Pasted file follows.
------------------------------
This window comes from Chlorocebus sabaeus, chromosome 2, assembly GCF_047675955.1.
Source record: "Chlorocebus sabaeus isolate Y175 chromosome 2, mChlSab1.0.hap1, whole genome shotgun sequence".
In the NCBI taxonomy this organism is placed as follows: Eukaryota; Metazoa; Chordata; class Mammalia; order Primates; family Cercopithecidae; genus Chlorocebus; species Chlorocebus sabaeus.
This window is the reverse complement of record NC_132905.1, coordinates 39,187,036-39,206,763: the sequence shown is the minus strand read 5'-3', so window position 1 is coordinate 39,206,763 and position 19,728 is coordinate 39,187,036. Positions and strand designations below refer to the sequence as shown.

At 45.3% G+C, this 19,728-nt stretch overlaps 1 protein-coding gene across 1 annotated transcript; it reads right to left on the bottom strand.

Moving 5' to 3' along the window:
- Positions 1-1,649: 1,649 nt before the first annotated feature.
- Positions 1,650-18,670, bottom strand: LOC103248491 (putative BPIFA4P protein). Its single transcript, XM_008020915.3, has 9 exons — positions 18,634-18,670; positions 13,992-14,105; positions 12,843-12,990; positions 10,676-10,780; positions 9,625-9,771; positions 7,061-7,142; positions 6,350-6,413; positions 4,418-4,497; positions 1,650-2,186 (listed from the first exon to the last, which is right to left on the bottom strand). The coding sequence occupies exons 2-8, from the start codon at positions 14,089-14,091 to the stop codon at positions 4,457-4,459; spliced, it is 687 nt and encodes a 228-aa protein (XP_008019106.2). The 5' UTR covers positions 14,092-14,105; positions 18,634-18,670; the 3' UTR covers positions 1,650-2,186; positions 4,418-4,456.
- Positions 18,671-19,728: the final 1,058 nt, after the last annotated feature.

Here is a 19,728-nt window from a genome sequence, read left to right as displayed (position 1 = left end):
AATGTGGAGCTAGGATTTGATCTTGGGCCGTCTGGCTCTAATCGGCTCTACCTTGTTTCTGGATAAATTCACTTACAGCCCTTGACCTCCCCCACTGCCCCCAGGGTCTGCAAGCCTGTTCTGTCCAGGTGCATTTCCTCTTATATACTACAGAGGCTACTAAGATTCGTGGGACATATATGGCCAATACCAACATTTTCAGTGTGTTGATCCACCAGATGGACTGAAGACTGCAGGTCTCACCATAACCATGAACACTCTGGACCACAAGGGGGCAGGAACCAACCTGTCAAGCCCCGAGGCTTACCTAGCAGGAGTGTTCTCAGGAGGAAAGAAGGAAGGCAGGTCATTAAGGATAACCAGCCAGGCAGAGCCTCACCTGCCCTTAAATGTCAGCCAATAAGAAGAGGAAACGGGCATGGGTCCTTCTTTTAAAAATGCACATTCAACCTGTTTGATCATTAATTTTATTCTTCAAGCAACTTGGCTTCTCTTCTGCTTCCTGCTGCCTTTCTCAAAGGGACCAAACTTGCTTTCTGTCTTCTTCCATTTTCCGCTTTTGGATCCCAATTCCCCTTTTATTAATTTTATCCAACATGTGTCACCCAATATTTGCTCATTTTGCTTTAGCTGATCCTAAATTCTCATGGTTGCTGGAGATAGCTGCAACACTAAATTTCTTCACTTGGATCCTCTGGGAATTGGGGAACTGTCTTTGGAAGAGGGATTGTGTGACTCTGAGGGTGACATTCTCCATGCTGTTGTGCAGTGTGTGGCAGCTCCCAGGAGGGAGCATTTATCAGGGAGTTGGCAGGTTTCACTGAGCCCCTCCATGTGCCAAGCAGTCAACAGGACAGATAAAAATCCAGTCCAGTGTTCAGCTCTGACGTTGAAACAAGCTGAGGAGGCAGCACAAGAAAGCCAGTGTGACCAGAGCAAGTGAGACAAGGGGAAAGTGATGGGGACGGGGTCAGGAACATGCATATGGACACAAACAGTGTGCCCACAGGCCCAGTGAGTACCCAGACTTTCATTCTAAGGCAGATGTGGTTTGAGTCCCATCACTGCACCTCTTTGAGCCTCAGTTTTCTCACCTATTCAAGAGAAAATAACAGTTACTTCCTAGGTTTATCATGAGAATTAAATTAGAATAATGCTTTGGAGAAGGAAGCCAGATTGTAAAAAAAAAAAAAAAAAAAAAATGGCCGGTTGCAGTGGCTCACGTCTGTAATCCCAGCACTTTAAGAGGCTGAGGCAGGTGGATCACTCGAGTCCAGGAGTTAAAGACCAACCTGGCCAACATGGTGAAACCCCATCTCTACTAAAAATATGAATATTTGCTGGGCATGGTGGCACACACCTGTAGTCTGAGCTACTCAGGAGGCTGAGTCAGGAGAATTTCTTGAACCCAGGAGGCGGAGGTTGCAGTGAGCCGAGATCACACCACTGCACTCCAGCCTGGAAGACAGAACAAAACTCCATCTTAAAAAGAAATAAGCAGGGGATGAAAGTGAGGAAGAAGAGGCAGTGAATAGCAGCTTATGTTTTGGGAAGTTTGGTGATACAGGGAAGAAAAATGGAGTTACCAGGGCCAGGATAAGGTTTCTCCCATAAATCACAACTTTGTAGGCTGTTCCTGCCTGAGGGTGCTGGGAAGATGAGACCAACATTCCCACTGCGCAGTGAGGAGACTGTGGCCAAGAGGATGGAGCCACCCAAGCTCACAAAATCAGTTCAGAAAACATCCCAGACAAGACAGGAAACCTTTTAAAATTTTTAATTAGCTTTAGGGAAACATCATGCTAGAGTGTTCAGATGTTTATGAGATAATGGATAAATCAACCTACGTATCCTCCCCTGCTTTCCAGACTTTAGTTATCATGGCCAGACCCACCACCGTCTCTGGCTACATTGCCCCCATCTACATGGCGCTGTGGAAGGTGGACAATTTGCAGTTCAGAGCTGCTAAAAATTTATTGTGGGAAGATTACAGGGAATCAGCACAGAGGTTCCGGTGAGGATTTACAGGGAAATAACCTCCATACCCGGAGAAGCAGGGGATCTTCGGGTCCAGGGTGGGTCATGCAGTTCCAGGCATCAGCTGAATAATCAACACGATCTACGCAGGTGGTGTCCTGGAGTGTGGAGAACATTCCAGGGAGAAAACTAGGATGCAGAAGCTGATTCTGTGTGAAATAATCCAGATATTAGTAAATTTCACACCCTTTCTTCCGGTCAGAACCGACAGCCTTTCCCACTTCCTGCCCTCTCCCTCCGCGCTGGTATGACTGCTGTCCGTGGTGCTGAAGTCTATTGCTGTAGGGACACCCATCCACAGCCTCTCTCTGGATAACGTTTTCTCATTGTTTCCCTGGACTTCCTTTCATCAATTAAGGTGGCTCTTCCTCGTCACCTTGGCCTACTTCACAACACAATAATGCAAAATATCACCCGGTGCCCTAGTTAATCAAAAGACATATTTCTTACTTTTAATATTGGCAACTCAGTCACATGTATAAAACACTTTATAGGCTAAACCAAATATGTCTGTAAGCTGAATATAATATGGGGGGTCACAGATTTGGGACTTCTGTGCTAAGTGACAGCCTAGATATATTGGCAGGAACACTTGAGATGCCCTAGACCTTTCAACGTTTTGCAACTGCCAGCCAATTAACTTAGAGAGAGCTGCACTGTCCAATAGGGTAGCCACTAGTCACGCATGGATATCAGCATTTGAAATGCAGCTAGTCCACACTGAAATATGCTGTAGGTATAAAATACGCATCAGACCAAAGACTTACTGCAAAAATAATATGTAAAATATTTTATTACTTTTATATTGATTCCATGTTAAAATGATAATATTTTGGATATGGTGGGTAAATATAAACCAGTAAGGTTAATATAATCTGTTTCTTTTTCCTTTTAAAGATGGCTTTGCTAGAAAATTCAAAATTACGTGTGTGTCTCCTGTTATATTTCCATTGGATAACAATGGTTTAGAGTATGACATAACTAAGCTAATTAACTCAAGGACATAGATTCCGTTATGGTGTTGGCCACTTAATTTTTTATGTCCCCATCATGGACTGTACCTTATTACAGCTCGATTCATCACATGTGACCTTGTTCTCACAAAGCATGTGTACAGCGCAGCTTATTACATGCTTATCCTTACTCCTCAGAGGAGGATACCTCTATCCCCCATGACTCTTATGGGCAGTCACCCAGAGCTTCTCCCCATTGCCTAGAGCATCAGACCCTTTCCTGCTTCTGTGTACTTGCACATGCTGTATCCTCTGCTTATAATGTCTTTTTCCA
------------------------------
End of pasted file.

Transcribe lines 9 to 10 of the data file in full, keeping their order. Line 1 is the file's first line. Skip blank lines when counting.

- Positions 18,671-19,728: the final 1,058 nt, after the last annotated feature.

Here is a 19,728-nt window from a genome sequence, read left to right as displayed (position 1 = left end):